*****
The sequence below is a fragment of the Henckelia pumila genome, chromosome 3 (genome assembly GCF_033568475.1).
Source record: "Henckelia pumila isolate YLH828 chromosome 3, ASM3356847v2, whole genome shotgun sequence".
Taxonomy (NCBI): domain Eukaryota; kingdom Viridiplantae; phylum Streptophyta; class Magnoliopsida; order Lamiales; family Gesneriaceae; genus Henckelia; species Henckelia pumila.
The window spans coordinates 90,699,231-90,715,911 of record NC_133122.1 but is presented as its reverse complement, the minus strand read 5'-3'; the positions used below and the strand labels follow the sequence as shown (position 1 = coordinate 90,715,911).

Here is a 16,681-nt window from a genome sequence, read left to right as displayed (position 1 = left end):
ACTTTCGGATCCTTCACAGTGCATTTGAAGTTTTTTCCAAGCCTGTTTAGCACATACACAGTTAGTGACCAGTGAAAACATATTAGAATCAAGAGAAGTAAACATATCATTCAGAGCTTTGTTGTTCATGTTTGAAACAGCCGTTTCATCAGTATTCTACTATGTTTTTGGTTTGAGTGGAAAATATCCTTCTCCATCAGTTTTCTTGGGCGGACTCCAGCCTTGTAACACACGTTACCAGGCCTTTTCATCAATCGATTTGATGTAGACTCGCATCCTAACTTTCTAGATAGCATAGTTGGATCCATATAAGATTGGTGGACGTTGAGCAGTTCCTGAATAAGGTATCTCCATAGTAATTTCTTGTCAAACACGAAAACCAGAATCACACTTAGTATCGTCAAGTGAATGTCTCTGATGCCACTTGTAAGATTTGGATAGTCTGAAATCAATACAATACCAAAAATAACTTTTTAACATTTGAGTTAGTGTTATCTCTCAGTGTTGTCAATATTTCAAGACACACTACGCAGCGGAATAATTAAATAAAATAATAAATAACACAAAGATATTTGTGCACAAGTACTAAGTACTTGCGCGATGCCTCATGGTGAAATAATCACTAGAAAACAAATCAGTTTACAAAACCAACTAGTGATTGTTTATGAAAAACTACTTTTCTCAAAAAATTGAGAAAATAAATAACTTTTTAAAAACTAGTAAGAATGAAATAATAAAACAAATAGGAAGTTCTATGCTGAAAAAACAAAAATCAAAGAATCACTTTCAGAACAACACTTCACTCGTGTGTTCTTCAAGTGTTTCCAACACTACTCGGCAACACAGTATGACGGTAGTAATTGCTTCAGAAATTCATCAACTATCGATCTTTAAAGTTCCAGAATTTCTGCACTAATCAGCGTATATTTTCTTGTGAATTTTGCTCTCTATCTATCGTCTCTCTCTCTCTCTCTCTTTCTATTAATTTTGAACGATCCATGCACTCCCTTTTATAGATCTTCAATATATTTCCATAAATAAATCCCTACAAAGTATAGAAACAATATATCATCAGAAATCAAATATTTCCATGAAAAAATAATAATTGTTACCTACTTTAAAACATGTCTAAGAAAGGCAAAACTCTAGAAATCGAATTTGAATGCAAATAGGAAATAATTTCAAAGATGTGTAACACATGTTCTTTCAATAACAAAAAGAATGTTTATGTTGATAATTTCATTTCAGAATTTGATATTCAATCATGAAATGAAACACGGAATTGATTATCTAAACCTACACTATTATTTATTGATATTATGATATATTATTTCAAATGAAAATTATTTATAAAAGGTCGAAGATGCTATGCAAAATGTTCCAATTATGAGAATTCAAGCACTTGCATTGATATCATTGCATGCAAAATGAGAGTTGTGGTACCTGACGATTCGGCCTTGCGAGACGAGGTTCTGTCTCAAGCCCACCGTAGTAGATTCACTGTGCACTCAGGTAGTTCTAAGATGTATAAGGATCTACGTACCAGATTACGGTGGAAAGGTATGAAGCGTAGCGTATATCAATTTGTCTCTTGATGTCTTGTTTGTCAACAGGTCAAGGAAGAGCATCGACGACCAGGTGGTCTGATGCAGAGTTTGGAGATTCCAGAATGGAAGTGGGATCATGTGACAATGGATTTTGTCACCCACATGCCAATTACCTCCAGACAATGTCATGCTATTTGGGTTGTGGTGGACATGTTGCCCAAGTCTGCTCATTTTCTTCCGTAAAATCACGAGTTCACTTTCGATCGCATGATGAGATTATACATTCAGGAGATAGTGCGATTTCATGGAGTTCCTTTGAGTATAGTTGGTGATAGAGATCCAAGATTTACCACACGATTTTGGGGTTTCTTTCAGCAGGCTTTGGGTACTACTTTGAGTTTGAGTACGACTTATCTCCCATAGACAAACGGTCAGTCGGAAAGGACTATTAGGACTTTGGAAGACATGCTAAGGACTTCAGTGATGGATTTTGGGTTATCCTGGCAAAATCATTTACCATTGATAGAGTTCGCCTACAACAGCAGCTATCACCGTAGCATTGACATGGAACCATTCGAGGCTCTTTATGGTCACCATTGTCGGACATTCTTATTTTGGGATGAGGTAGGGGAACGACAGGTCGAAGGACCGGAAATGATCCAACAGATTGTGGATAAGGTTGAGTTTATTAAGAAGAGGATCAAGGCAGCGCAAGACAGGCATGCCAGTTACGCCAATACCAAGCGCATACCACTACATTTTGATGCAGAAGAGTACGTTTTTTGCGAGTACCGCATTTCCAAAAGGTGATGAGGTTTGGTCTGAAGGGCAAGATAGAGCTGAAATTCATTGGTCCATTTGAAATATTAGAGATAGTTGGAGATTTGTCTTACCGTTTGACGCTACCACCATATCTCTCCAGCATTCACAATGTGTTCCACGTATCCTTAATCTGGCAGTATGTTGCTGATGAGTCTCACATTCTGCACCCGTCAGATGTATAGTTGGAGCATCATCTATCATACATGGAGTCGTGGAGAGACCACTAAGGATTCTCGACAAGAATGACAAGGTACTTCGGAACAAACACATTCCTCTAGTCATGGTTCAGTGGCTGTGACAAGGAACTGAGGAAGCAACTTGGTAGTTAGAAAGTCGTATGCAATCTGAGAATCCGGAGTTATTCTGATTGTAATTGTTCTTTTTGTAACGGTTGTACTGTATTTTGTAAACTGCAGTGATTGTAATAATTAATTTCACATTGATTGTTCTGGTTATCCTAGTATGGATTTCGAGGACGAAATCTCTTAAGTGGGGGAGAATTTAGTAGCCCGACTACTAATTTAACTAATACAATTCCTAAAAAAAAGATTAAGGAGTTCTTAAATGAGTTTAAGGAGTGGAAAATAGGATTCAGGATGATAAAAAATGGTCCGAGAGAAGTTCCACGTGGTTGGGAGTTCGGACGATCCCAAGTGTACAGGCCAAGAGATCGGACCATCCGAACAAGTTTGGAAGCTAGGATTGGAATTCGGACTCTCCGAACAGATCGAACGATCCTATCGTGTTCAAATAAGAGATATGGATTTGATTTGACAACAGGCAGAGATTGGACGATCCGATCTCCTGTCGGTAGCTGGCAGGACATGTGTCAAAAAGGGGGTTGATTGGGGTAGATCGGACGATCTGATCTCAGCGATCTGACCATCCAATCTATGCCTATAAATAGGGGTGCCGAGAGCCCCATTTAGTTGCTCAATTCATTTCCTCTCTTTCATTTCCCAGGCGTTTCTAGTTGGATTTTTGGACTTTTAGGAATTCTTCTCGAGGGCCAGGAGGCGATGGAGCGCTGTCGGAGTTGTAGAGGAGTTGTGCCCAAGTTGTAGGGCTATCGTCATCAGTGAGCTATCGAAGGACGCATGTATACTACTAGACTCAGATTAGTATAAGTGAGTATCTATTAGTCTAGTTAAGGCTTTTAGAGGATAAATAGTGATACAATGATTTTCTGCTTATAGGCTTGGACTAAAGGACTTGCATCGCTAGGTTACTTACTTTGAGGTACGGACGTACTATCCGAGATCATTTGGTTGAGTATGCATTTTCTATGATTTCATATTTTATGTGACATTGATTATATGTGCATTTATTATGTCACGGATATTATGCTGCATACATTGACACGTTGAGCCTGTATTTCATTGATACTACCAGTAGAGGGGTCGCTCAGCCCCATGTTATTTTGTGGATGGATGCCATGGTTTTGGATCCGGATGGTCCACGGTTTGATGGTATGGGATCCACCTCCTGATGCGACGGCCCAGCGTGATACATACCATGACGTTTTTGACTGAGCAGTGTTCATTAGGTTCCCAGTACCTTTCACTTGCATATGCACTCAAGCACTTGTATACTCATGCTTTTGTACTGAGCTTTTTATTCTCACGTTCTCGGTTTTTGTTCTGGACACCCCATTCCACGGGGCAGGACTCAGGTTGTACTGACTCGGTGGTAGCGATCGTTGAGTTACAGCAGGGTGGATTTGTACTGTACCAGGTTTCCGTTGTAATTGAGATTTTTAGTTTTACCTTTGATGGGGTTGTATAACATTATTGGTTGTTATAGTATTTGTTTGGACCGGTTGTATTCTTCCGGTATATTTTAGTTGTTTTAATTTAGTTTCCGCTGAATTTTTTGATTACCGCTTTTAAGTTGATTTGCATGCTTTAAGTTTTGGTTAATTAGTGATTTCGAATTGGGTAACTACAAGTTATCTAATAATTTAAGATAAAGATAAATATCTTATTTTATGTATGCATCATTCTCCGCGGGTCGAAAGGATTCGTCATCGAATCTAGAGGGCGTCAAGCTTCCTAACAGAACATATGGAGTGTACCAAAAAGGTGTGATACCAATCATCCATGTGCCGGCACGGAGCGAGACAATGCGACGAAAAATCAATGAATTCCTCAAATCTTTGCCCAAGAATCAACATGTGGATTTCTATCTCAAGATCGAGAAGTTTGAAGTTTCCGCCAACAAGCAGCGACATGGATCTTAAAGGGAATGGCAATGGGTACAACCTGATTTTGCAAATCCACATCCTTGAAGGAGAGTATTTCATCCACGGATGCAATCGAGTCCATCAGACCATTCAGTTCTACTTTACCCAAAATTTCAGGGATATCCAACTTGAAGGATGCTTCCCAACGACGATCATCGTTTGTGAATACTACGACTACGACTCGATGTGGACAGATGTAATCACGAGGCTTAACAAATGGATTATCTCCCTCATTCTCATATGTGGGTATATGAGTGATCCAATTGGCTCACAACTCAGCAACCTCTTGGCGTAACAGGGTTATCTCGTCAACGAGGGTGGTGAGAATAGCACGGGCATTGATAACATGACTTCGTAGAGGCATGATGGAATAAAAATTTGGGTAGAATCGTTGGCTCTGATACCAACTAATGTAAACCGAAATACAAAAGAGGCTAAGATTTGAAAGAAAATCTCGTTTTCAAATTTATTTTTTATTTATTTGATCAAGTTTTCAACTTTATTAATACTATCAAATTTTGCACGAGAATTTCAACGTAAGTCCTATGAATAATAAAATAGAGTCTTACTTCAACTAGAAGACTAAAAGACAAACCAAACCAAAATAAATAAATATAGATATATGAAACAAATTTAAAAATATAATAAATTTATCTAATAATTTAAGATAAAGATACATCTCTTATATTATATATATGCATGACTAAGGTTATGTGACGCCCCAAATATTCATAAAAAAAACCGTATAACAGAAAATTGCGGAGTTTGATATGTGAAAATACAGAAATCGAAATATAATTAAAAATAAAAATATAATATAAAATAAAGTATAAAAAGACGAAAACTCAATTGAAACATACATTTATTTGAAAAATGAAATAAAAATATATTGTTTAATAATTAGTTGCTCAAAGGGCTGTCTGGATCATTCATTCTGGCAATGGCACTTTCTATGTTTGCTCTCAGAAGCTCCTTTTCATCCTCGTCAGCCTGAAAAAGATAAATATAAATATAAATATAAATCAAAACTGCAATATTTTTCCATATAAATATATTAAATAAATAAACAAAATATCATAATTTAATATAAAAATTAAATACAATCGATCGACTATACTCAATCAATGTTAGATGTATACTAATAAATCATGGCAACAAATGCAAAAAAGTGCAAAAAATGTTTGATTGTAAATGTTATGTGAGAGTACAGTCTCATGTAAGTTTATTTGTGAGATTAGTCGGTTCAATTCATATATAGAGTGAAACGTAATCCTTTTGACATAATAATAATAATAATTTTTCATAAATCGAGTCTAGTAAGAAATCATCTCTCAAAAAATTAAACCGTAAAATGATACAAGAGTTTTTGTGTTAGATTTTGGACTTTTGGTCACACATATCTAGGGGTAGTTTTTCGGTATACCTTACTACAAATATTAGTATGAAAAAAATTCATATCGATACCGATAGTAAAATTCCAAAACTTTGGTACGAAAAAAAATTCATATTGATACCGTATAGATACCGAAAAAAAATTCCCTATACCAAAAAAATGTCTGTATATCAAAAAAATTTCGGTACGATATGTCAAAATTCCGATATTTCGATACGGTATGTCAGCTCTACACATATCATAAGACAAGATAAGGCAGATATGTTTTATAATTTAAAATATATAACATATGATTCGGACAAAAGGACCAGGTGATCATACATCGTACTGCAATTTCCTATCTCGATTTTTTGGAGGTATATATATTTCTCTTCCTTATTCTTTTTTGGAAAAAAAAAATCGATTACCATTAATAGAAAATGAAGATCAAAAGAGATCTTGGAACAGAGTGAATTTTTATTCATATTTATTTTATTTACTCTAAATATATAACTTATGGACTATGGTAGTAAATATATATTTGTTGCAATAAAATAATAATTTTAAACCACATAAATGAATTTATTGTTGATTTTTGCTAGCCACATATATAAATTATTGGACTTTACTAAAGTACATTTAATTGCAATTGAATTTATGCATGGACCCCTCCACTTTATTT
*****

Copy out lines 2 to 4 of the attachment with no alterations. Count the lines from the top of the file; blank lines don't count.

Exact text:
Source record: "Henckelia pumila isolate YLH828 chromosome 3, ASM3356847v2, whole genome shotgun sequence".
Taxonomy (NCBI): domain Eukaryota; kingdom Viridiplantae; phylum Streptophyta; class Magnoliopsida; order Lamiales; family Gesneriaceae; genus Henckelia; species Henckelia pumila.
The window spans coordinates 90,699,231-90,715,911 of record NC_133122.1 but is presented as its reverse complement, the minus strand read 5'-3'; the positions used below and the strand labels follow the sequence as shown (position 1 = coordinate 90,715,911).